The results of clinical trials suggest that agonist replacement therapies (e.g., d-amphetamine) may be effective for cocaine dependence. Because d-amphetamine reduces cocaine use, these clinical findings can be used as a reference to identify human laboratory procedures for screening putative pharmacotherapies. Identifying procedures for assessing the efficacy of putative pharmacotherapies is important because human laboratory studies can be conducted more rapidly and efficiently than clinical trials. The present project has two specific aims. The first specific aim is to demonstrate the sensitivity and predictive validity of human laboratory procedures commonly used to screen putative pharmacotherapies for cocaine dependence. To accomplish this aim, we will conduct two "proof-of-concept" studies. We will first demonstrate the safety and tolerability of d-amphetamine-cocaine combinations (Exp. 1). We will then demonstrate that d-amphetamine maintenance attenuates the reinforcing effects of cocaine (Exp. 2). The ability to attenuate the reinforcing effects of cocaine may be an important characteristic of an effective pharmacotherapy. The results of these studies will help elucidate the optimal conditions (e.g., dose) under which d-amphetamine might be expected to be effective. The second specific aim is to determine the efficacy of atomoxetine (Strattera®) as a putative agonist replacement pharmacotherapy for cocaine dependence. To accomplish this aim, we will conduct two experiments to determine the effects of cocaine during atomoxetine maintenance. We will first demonstrate the safety and tolerability of atomoxetine-cocaine combinations (Exp. 3). Finally, we will determine the reinforcing effects of intranasal cocaine during atomoxetine maintenance (Exp. 4). Atomoxetine, a potent norepinephrine uptake blocker, was chosen for study because its pharmacological and behavioral effects overlap to some extent with those of d-amphetamine, but it appears to have less abuse potential. Identifying novel agonist replacement therapies is important because clinicians may be reluctant to use d-amphetamine because of its abuse potential.


Ages Eligible for Study:   18 Years to 50 Years   (Adult)
Sexes Eligible for Study:   All
Accepts Healthy Volunteers:   No

Inclusion Criteria:

Must meet diagnostic criteria for cocaine dependence Current cocaine use at study entry, as determined by urine screen Body Mass Index less or equal to 30 ECG results within normal limits If female, willing to use contraception throughout study

Exclusion Criteria:

Meets diagnostic criteria for dependence on drug other than cocaine and nicotine Currently seeking treatment for substance abuse Current or past history of serious illness including impaired heart function, seizures and central nervous system tumors Family history o heart disease or seizures Current of past psychiatric disorder other than substance abuse Pregnant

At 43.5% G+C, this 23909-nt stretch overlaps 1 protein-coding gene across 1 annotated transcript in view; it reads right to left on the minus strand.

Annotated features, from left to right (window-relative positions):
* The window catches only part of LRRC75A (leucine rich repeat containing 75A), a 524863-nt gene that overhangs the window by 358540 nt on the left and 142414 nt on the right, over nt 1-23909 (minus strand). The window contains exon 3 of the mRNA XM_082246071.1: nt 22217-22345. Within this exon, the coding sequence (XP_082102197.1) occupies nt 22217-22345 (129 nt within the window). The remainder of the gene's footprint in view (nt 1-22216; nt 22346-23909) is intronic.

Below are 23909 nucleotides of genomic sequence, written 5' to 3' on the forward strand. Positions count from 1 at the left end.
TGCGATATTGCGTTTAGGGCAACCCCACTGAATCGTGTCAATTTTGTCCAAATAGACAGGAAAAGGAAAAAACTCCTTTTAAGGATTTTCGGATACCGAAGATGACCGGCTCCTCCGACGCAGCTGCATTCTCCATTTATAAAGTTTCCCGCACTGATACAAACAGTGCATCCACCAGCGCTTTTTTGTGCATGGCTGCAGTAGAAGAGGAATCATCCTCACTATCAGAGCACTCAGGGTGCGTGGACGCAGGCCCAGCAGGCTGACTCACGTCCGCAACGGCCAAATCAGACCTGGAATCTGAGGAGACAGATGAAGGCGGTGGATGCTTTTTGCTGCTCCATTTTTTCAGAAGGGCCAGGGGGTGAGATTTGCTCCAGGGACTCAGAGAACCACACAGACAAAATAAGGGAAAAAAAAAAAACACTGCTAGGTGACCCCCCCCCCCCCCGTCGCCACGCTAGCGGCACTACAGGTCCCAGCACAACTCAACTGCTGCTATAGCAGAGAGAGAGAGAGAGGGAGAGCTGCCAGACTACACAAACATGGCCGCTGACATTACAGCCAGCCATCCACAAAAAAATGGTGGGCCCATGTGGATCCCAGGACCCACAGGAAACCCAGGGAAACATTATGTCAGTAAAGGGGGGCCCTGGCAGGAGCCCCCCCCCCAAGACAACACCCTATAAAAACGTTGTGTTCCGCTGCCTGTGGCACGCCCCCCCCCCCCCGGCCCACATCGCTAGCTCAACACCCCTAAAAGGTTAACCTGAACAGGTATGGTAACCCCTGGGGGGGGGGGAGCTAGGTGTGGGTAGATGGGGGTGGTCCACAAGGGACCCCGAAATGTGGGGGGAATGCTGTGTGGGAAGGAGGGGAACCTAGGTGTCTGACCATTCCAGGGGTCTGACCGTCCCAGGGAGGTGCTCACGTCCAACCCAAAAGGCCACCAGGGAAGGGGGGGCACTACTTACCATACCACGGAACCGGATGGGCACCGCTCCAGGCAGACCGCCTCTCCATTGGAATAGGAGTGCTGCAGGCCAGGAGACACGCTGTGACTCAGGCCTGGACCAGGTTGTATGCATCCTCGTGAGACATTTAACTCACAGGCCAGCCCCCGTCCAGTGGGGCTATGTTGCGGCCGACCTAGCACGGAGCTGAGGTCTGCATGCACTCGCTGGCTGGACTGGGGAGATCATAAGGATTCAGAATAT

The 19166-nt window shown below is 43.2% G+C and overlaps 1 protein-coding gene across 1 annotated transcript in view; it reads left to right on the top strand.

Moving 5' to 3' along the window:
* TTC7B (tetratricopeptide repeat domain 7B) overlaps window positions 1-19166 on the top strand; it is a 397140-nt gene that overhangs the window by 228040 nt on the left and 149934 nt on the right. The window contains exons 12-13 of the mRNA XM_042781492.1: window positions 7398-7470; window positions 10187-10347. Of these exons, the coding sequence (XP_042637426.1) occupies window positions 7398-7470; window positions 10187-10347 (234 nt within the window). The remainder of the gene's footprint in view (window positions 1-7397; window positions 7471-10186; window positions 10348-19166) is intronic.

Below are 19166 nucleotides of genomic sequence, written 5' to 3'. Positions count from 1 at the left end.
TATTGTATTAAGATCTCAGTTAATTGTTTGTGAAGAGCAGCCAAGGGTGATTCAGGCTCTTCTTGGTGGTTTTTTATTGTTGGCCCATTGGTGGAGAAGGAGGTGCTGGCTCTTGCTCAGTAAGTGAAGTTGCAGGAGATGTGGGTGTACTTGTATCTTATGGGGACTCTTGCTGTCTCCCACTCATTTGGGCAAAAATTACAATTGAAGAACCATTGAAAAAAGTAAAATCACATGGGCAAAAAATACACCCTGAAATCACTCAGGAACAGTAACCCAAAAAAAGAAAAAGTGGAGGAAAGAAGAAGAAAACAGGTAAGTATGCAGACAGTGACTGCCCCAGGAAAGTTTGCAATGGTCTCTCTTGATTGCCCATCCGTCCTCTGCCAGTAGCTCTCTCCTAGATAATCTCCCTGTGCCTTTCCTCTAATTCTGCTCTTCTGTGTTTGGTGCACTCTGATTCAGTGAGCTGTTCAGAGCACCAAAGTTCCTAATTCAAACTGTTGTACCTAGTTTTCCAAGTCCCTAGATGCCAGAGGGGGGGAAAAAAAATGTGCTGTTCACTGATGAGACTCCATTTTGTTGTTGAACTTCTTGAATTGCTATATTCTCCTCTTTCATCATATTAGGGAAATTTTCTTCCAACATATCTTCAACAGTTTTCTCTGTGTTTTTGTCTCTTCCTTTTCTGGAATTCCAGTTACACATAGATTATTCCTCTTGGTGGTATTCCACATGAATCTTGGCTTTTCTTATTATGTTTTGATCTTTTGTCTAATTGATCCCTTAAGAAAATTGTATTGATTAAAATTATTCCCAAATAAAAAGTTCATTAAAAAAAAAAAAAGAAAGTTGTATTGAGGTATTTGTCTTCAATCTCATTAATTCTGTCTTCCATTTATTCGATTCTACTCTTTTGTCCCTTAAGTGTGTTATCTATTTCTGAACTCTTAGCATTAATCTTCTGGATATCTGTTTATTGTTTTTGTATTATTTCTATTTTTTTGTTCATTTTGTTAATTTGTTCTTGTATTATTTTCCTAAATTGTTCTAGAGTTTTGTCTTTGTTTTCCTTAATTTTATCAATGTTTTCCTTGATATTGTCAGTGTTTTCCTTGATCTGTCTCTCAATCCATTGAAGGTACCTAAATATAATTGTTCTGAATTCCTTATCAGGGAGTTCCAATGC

Contacts and Locations
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Please refer to this study by its identifier: NCT00697138

United States, Kentucky
University of Kentucky Medical Center
Lexington, Kentucky, United States, 40536 0086
Sponsors and Collaborators
University of Kentucky
National Institute on Drug Abuse (NIDA)
Principal Investigator: Craig R Rush, Ph.D. University of Kentucky
  More Information

Responsible Party: Craig Rush, Princpal Investigator, University of Kentucky Identifier: NCT00697138     History of Changes
Other Study ID Numbers: DA021155
Agonists for Cocaine Abuse
R01DA021155 ( U.S. NIH Grant/Contract )
DPMC ( Other Identifier: NIDA )
Study First Received: June 11, 2008
Last Updated: February 29, 2012

Keywords provided by Craig Rush, University of Kentucky:

Additional relevant MeSH terms:
Cocaine-Related Disorders
Substance-Related Disorders
Chemically-Induced Disorders
Mental Disorders
Atomoxetine Hydrochloride
Anesthetics, Local
Central Nervous System Depressants
Physiological Effects of Drugs
Sensory System Agents
Peripheral Nervous System Agents
Vasoconstrictor Agents
Dopamine Uptake Inhibitors
Neurotransmitter Uptake Inhibitors
Membrane Transport Modulators
Molecular Mechanisms of Pharmacological Action
Dopamine Agents
Neurotransmitter Agents
Adrenergic Uptake Inhibitors
Adrenergic Agents
Central Nervous System Stimulants
Autonomic Agents processed this record on August 22, 2017